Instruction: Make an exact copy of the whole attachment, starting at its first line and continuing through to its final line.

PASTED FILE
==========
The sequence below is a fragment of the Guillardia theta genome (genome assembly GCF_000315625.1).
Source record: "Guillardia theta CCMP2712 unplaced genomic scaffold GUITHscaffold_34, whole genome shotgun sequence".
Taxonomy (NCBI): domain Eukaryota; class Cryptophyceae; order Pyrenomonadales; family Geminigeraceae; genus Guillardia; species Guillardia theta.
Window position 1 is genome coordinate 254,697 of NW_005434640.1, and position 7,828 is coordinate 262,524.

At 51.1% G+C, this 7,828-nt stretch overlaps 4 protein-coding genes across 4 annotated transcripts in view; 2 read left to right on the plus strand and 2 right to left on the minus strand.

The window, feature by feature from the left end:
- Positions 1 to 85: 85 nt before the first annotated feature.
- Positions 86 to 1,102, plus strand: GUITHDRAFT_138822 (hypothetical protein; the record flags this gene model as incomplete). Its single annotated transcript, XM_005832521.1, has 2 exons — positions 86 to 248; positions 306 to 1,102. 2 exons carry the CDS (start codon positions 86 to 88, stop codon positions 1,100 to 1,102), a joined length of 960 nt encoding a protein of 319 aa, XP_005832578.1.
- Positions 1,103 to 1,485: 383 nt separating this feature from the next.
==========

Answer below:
The sequence below is a fragment of the Guillardia theta genome (genome assembly GCF_000315625.1).
Source record: "Guillardia theta CCMP2712 unplaced genomic scaffold GUITHscaffold_34, whole genome shotgun sequence".
Taxonomy (NCBI): domain Eukaryota; class Cryptophyceae; order Pyrenomonadales; family Geminigeraceae; genus Guillardia; species Guillardia theta.
Window position 1 is genome coordinate 254,697 of NW_005434640.1, and position 7,828 is coordinate 262,524.

At 51.1% G+C, this 7,828-nt stretch overlaps 4 protein-coding genes across 4 annotated transcripts in view; 2 read left to right on the plus strand and 2 right to left on the minus strand.

The window, feature by feature from the left end:
- Positions 1 to 85: 85 nt before the first annotated feature.
- Positions 86 to 1,102, plus strand: GUITHDRAFT_138822 (hypothetical protein; the record flags this gene model as incomplete). Its single annotated transcript, XM_005832521.1, has 2 exons — positions 86 to 248; positions 306 to 1,102. 2 exons carry the CDS (start codon positions 86 to 88, stop codon positions 1,100 to 1,102), a joined length of 960 nt encoding a protein of 319 aa, XP_005832578.1.
- Positions 1,103 to 1,485: 383 nt separating this feature from the next.